This humanistic attitude is much more pervasive than it often seems. For example, it gets reproduced by a great deal of ecological discourse, the subtly anthropocentric kind which singles out Homo sapiens as a uniquely nasty or evil species. Such thinking identifies human behaviour as some kind of radical departure from natural evolution, producing a supreme (albeit malevolent) force over the planet, in the lack of whom everything would be more or less fine. Rather than seeing our activity as manifestations of elemental forces which are always in circulation, this tendency portrays the species – even when subject to scorn – as powerful enough to create something new under the sun. But ecological catastrophes were not invented by human beings; nor was exploitation, domination, or technology. We’re not so special: we cannot save the world or destroy it – nobody can. In its rawest, most potent expressions, anti-speciesism means waking up to the inescapable fact of one’s own animality, along with the refusal of any kind of human exceptionalism.
An especially relevant misconception has it that humans were the inventors of resistance to domination. This view – just as popular among sympathetic activists – portrays other animals as voiceless, helpless victims, utterly subdued by superior exploitative forces, no less dependant on human courage and goodwill for improvements in their circumstances. Yet this is only an extension of the classic anthropocentric paradigm which regards all nonhumans as passive, mindless objects. On the contrary, many other animals’ experiences of the world seem at least as vivid as our own, no less defined by unlimited nuances of pain and pleasure, rich in sensuality, intellect, language, and sociability. And these complex life stories are often significantly shaped by various struggles – for improved conditions, freedom, or just plain revenge – against human domination. When rhesus monkeys escape from the cages of vivisection labs by picking the locks, or elephants attack their trainers instead of performing circus tricks, they demonstrate that anti-speciesist revolt originates from such animals themselves, not from human intervention. Whereas the libertarian-communist Errico Malatesta famously claimed that ‘we anarchists do not want to emancipate the people; we want the people to emancipate themselves,’ it applies with no less force that animal liberation is only really liberatory when it follows from the self-willed activity of those held captive. The role of human comrades, meanwhile, cannot be to “save” the imprisoned individuals, merely to provide assistance to a fight which is already raging.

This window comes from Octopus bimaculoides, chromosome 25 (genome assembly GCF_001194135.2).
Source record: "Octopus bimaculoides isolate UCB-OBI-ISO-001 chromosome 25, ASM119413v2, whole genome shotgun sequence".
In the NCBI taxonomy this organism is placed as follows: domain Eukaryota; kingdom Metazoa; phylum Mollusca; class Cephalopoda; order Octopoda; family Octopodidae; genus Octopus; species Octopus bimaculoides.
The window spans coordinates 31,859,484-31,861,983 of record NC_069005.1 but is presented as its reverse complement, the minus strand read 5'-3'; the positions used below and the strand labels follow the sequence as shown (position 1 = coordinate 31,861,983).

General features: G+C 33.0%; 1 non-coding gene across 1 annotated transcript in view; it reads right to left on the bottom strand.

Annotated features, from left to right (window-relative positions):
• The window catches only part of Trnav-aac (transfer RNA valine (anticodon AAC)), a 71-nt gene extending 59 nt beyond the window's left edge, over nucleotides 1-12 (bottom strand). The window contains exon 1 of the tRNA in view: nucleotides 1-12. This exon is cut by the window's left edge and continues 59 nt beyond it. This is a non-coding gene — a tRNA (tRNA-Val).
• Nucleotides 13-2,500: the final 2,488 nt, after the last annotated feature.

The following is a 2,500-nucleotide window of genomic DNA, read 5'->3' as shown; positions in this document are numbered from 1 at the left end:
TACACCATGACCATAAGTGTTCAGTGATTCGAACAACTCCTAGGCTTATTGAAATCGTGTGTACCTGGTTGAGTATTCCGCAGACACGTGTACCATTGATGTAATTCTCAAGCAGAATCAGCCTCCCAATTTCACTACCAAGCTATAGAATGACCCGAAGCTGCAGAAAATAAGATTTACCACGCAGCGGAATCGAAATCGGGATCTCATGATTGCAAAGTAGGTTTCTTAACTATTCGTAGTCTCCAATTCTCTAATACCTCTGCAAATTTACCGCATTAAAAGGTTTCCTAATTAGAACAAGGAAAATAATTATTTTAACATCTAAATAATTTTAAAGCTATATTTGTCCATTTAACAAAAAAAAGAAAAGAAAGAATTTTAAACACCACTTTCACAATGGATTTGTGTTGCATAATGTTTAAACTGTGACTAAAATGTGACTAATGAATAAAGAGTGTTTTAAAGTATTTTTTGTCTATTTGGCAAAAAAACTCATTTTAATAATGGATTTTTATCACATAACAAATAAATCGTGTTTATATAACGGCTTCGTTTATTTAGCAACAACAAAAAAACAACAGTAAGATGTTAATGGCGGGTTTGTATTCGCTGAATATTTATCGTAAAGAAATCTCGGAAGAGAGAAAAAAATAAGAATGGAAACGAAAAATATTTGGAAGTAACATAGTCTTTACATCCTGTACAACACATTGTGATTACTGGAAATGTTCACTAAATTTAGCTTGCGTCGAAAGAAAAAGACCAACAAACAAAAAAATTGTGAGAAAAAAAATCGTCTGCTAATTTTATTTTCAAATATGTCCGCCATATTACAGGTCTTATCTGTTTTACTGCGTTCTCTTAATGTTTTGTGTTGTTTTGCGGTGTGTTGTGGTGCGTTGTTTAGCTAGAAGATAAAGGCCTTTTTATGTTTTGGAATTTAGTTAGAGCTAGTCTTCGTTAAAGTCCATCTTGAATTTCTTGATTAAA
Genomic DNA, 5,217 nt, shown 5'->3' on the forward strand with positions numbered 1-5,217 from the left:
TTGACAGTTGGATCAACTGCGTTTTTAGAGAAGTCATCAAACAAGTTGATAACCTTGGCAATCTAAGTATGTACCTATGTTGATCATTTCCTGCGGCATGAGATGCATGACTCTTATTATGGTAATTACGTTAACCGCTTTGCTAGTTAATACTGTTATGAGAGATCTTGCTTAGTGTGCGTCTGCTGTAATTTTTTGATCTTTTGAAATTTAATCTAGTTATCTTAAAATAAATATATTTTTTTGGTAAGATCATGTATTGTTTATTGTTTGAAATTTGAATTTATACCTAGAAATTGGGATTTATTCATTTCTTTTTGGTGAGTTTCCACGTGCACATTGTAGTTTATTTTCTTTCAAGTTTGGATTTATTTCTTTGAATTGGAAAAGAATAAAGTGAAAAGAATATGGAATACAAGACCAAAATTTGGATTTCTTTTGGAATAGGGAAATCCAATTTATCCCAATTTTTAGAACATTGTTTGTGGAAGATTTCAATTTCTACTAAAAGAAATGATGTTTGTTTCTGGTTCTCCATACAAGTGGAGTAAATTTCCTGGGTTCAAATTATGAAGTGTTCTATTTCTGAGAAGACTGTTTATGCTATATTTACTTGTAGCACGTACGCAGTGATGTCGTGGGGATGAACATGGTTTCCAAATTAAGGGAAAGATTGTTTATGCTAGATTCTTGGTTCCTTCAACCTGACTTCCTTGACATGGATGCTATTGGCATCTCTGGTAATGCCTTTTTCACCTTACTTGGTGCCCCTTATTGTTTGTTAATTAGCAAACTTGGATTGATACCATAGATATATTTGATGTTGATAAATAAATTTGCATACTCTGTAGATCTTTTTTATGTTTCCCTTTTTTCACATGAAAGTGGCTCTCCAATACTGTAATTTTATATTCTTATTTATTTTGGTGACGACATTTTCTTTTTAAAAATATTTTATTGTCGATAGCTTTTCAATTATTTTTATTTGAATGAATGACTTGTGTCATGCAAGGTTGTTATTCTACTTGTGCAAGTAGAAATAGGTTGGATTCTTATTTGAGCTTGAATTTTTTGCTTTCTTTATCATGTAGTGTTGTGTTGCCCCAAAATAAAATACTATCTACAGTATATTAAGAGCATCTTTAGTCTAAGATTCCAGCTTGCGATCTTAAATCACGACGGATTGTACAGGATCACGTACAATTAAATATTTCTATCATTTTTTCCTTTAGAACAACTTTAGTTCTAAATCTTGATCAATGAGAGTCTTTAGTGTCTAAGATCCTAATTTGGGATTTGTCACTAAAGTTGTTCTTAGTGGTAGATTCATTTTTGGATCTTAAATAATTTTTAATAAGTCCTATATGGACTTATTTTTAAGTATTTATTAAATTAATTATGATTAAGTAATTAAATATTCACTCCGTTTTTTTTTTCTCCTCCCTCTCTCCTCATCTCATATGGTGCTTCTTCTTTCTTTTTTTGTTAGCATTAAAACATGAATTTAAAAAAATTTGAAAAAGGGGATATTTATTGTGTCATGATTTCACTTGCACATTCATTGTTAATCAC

Anarchist anti-speciesists have had a major impact on this fight over the last decades. Among other virtues, such comrades have often recognised that animal liberation is ineffective when single-issue or reformist, and is best combined with broader struggles against political structures such as the state, economic structures such as capitalism, and more generally systems of oppression including (but not limited to) white supremacy, patriarchy, heterosexism, and cissexism. Far from being isolated concerns, each of these structures reinforce one another in profound ways, to the extent that limiting one’s focus to one or two of them means strengthening many of the social relations responsible for animal exploitation. The contrasting approach – broadly speaking, the animal rights view – attempts to reconcile anti-speciesism with the current order, along with its laws, courts, prisons, and cops. As such, by seeking to extend rights or even citizenship from humanity to other animals, animal rights activism merely deepens the fundamental mistake made by statists in general, that is, the assumption that being trapped by the body politic might be a liberatory gesture. Besides supposing that the state (and the notions of justice and morality at its foundation) is fit to rule masses of human beings, animal rights activism goes so much further, insisting that other animals should also be subjected to the horrific political structures that we’ve inflicted on ourselves.